The entire OpEd section of the Sunday New York Times has been taken over by an article jointly written by Michael Lewis and David Einhorn, titled The End of the Financial World As We Know It. Its this morning’s must read piece . . . Excerpt: “OUR financial catastrophe, like Bernard Madoff’s pyramid scheme, required…Read More
Terrific l o n g article in the Sunday Times Magazine by Joe Nocera, titled Risk Mismanagement. Its all about how Wall Street developed and still uses VaR — Value at Risk.
The application of VaR remains hotly debated today. Did it contribute to the credit crisis — or was it ignored/misapplied/distorted, and THATS what was a key factor.
Risk managers use VaR to quantify their firm’s risk positions to their board. In the late 1990s, as the use of derivatives was exploding, the Securities and Exchange Commission ruled that firms had to include a quantitative disclosure of market risks in their financial statements for the convenience of investors, and VaR became the main tool for doing so. Around the same time, an important international rule-making body, the Basel Committee on Banking Supervision, went even further to validate VaR by saying that firms and banks could rely on their own internal VaR calculations to set their capital requirements. So long as their VaR was reasonably low, the amount of money they had to set aside to cover risks that might go bad could also be low.
Given the calamity that has since occurred, there has been a great deal of talk, even in quant circles, that this widespread institutional reliance on VaR was a terrible mistake. At the very least, the risks that VaR measured did not include the biggest risk of all: the possibility of a financial meltdown. “Risk modeling didn’t help as much as it should have,” says Aaron Brown, a former risk manager at Morgan Stanley who now works at AQR, a big quant-oriented hedge fund. A risk consultant named Marc Groz says, “VaR is a very limited tool.” David Einhorn, who founded Greenlight Capital, a prominent hedge fund, wrote not long ago that VaR was “relatively useless as a risk-management tool and potentially catastrophic when its use creates a false sense of security among senior managers and watchdogs. This is like an air bag that works all the time, except when you have a car accident.” Nassim Nicholas Taleb, the best-selling author of “The Black Swan,” has crusaded against VaR for more than a decade. He calls it, flatly, “a fraud.” . . .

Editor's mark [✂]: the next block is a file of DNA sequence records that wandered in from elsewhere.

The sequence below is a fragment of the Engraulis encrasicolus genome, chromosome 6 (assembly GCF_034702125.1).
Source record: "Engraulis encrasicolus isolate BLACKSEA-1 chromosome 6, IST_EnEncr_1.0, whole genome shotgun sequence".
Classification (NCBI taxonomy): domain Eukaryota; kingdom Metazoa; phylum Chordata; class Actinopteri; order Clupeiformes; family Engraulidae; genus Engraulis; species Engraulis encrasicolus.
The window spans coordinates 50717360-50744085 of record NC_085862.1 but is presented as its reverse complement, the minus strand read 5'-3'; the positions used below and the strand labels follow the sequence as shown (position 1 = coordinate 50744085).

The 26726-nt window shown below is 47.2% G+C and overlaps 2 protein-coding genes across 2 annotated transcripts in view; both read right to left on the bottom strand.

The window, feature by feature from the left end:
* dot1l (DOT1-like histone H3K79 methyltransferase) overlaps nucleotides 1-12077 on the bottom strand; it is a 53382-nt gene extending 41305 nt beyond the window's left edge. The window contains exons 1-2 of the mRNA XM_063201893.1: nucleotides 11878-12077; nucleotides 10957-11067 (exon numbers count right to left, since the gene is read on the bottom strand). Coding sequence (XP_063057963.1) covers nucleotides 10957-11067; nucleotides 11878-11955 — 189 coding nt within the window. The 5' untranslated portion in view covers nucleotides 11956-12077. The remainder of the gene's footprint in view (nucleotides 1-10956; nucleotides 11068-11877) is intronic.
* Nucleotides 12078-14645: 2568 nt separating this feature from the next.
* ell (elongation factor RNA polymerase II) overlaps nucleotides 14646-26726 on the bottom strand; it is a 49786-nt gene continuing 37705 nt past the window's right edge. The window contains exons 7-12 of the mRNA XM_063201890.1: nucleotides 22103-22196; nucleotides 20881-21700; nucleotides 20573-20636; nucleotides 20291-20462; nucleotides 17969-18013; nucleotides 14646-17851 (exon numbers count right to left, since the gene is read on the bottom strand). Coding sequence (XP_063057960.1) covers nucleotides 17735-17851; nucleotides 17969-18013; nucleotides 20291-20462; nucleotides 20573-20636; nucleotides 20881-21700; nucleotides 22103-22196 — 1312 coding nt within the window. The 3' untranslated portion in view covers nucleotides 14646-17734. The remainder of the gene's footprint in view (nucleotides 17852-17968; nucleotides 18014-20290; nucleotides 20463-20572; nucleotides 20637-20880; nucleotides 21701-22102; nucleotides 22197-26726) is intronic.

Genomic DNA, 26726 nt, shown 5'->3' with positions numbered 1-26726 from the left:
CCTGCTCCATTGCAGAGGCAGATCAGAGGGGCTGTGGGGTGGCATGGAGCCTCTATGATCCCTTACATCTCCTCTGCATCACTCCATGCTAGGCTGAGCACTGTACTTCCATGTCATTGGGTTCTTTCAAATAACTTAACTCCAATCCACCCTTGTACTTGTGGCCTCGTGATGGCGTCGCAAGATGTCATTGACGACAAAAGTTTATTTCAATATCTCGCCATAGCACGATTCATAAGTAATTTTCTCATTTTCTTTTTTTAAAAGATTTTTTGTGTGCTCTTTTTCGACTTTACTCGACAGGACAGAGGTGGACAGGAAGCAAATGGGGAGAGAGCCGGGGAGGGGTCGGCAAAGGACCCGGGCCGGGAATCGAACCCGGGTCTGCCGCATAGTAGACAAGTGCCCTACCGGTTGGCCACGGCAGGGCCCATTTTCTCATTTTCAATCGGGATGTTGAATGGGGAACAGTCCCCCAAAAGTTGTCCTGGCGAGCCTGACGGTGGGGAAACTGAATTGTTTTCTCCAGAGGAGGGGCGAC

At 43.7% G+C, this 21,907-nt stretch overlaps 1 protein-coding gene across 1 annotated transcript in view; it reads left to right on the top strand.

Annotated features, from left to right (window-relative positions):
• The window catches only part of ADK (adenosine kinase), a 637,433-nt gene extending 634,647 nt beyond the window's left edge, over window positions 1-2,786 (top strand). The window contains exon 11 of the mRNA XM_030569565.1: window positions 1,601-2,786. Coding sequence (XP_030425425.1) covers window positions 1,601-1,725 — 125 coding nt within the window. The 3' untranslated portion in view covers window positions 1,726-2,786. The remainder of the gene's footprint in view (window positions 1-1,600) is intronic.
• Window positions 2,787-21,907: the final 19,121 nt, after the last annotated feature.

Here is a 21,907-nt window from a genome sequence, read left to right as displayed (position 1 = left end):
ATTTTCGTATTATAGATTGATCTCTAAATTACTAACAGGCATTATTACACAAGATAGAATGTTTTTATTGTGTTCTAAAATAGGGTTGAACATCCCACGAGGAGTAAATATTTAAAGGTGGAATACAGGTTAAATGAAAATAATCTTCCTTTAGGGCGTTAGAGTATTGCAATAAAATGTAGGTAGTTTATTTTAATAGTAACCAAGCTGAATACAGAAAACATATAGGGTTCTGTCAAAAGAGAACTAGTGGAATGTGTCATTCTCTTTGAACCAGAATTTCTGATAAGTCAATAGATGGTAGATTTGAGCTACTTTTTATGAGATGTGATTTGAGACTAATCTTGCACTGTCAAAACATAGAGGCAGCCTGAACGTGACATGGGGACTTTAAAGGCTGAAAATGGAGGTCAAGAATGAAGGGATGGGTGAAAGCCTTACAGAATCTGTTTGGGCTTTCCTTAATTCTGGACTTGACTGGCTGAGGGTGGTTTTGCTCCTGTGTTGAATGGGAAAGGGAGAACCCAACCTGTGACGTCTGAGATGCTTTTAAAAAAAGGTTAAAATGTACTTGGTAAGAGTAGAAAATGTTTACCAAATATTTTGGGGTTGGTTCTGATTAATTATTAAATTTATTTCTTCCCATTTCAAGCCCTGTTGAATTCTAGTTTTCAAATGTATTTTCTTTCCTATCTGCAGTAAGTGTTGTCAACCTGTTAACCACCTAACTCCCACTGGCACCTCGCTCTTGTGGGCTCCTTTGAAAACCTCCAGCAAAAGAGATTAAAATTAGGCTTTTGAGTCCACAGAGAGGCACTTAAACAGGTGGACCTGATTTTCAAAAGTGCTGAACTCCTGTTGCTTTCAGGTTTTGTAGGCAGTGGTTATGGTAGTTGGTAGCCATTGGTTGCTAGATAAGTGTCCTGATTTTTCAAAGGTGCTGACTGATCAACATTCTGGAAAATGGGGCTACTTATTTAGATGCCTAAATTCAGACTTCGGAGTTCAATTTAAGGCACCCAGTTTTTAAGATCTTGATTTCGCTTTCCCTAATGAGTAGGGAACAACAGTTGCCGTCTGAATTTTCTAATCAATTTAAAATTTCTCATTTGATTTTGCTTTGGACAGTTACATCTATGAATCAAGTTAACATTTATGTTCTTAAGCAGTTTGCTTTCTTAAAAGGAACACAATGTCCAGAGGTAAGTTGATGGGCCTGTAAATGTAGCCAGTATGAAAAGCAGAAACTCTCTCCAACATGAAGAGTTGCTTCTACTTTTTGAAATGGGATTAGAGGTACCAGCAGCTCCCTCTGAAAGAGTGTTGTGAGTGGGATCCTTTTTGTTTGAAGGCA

What will cause you to lose billions instead of millions? Something rare, something you’ve never considered a possibility. Taleb calls these events “fat tails” or “black swans,” and he is convinced that they take place far more frequently than most human beings are willing to contemplate. Groz has his own way of illustrating the problem: he showed me a slide he made of a curve with the letters “T.B.D.” at the extreme ends of the curve. I thought the letters stood for “To Be Determined,” but that wasn’t what Groz meant. “T.B.D. stands for ‘There Be Dragons,’ ” he told me.
Best line in the article: “When Wall Street stopped looking for dragons, nothing was going to save it.”
I particularly loved the graphics and illustrations that were part of it: